I strikes me from time to time that, as thinkers, we can't also be atheists.

Literal atheism is untenable because we're assuming that we can prove a negative - which is clearly impossible.

That leaves us as agnostics a word I feels is associated with some rather "fence sitting" or woolly ideals.

So are we tied in knots here? Or is there a word which adequately describes us while at the same time demonstrates that we're not subject to the fallacy of "trying to prove a negative".

Tags: agnostic, agnostitism, atheism, english

Views: 152

Replies to This Discussion

Atheism doesn't try to prove a negative. We aren't saying we KNOW gods don't exist. We are saying that based on evidence we do not BELIEVE that gods exist.
I wholeheartedly agree, Susan. I don't believe anything, and I even have doubts about not believing anything. The power is in the question, and none of the answers really matter.
I agree, and I'm surprised that that Marc would miss this fundamental point.
What?

A-the-ist

Not-god-believer


Nowhere does proof come into this. Those are gnostic atheists.

Not to be confused with Gnosticism, the dualistic, sycretistic religious cult of Ancient times. I still prefer 'freethinker.'
I do not think there are gods.

I'm not trying to prove anything with that statement; I'm stating a position. Folks are welcome to agree, disagree, argue, attempt to disprove, whatever they want.

I also don't think there is a Santa Claus, an Easter Bunny, Russell's Teacup, faeries at the bottom of the garden, or a pot of gold at the end of the rainbow.

Others are welcome to try to prove to me that any of those things exist but the track record has not been very encouraging. But I'm not going to waste much time trying to 'prove' that I'm right unless they are willing to actually listen to what may be support (not necessarily proof) for my position.

And I'll start with my religious version of Occam's Razor: "For what question is God the answer?" An actual answer that is not equally, or better, explained by other reasons might be a reason to consider the necessity of 'multiplying entities'.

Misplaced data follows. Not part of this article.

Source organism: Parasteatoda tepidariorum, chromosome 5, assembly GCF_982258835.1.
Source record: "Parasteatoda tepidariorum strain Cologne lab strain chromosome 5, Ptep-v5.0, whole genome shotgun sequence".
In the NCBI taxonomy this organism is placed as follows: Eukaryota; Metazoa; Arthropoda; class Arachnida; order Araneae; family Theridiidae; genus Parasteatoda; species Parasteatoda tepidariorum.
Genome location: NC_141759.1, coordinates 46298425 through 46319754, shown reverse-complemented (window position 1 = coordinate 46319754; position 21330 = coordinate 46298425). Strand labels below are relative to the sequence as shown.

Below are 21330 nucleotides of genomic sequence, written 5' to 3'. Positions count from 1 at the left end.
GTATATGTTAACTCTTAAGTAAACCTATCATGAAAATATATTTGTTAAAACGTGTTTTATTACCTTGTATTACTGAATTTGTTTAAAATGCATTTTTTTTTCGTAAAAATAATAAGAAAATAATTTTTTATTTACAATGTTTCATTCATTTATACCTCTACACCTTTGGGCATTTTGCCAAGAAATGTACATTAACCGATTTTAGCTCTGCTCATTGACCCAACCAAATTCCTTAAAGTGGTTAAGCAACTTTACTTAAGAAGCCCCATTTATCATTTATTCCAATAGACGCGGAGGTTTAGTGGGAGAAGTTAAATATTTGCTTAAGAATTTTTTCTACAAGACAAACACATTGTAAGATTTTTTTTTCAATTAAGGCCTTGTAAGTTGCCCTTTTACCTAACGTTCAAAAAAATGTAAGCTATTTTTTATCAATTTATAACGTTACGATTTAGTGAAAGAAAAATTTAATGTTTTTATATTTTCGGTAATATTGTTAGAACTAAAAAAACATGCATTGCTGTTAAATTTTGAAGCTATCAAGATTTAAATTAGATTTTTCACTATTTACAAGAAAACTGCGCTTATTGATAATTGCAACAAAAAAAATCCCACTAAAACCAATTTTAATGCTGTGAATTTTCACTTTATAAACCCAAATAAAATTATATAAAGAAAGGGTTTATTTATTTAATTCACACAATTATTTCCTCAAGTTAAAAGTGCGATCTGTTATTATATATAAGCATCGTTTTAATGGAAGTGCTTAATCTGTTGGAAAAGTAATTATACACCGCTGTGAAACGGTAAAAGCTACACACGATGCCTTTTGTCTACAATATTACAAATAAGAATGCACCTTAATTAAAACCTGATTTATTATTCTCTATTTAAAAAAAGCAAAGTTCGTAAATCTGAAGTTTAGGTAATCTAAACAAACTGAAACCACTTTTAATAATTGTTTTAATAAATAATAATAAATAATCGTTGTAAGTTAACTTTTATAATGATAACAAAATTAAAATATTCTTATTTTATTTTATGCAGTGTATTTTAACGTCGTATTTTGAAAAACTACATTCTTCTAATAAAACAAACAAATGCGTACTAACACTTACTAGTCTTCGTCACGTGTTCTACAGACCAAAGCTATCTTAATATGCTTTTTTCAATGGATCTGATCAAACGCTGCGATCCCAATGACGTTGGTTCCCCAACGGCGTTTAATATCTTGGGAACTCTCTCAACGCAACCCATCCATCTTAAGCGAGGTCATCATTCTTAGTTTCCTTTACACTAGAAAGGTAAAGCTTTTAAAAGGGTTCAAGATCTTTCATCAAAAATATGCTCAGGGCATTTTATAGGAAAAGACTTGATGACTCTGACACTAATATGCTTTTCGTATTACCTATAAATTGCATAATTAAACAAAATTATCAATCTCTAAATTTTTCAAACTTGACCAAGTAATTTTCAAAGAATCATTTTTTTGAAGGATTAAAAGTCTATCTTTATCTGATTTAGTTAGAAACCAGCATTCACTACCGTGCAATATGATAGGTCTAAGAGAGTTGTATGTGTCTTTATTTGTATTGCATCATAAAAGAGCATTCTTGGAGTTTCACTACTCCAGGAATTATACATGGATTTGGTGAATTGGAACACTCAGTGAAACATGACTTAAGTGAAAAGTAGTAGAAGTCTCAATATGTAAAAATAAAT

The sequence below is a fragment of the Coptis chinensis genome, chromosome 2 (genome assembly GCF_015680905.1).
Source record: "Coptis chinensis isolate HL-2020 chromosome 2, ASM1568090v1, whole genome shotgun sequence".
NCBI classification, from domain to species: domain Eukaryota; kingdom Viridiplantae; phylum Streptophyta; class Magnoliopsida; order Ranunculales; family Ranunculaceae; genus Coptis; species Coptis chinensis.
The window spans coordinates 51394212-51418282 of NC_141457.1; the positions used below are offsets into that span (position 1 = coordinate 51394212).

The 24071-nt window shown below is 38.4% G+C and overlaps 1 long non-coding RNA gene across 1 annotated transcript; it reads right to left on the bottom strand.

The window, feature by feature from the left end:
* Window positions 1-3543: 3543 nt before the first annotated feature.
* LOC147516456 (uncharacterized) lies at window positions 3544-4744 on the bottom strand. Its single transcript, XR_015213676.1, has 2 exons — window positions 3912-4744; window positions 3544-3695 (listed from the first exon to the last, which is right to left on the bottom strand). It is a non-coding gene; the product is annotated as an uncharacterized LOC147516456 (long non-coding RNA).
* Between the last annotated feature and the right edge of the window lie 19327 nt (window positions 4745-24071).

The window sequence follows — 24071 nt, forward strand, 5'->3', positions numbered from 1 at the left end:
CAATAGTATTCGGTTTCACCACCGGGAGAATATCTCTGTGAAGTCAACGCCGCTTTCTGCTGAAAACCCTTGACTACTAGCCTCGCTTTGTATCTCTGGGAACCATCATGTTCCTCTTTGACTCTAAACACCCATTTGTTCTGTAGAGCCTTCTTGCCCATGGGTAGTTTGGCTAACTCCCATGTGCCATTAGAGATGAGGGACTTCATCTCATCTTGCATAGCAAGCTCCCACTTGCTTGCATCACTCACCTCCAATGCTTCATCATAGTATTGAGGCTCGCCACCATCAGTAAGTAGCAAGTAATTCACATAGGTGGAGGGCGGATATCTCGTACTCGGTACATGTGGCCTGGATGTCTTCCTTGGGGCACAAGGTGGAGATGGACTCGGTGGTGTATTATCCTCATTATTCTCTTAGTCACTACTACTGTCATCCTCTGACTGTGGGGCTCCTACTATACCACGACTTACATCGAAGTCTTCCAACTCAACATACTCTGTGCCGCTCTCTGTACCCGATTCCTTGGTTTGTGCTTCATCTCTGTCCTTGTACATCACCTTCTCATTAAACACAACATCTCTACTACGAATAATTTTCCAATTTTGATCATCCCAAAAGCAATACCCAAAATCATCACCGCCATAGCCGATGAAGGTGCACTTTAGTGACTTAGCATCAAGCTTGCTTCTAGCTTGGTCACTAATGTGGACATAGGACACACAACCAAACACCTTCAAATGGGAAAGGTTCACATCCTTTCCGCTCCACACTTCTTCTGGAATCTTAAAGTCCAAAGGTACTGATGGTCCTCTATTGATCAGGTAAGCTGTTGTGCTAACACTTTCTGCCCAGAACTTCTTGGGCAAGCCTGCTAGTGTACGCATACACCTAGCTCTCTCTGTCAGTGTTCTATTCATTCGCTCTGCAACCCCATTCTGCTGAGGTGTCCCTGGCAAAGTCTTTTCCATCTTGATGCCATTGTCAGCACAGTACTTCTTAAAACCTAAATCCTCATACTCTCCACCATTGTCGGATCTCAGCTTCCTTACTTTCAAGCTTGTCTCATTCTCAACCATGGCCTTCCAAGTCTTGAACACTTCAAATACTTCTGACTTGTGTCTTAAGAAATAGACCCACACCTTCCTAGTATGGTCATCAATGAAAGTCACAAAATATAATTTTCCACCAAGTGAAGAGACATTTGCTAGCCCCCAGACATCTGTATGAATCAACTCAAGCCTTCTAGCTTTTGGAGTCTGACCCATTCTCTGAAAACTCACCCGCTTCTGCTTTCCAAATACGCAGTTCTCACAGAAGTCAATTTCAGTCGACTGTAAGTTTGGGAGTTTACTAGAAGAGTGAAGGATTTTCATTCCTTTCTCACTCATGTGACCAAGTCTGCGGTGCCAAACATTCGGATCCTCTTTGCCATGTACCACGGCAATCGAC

William of Ockham's celebrated razor, entia non sunt multiplicanda praeter necessitatem, is sharp enough to cut the notion of deity out of any conversation. It's funny that he didn't think so.
And sad. The world would be a better place if he had.
William of Ockham was a 14th Century Franciscan friar. He probably would have been burned, and we never would have heard of him or his Razor.
I prefer the terms 'Freethinker' and 'Freethinking.' These are 19th Century terms, and they cover the whole territory of freethought. I agree that 'Atheist,' is untenable, 'Agnostic' carries a lot of baggage, 'Skeptic' is too vague, and 'Libertine' just sounds like fun.

Richard Dawkins postulates a scale:
1 Strong theist. 100 per cent probability of God. In the words of C. G. Jung, ‘I do not believe, I know.’
2 Very high probability but short of 100 per cent. De facto theist. ‘I cannot know for certain, but I strongly believe in God and live my life on the assumption that he is there.’
3 Higher than 50 per cent but not very high. Technically agnostic but leaning towards theism. ‘I am very uncertain, but I am inclined to believe in God.’
4 Exactly 50 per cent. Completely impartial agnostic. ‘God’s existence and non-existence are exactly equiprobable.’
5 Lower than 50 per cent but not very low. Technically agnostic but leaning towards atheism. ‘I don’t know whether God exists but I’m inclined to be sceptical.’
6 Very low probability, but short of zero. De facto atheist. ‘I cannot know for certain but I think God is very improbable, and I live my life on the assumption that he is not there.’
7 Strong atheist. ‘I know there is no God, with the same
conviction as Jung "knows" there is one.’

I'm solidly a six on his scale of belief/disbelief.
I've heard of this scale but don't remember it in my reading of Dawkins (probably because this isn't a very big issue for me.) It seems to me that if one is not able to be a #7 (and most people using this scale seem to not), then it is also not possible for anyone to be a #1.
I think a lot of people, especially in the USA, claim to be at level #1, and they "witness" to me, and probably to You as well, that "You CAN know there is a god, and have a "personal relationship" with it. I wonder if they aren't faced with doubts that make them sit bolt upright in their beds, in the middle of dark and stormy nights. In any case, they are probably at #2. As observable phenomena, ones and twos would be nearly indistinguishable from each other, and sixes and sevens would be, also.

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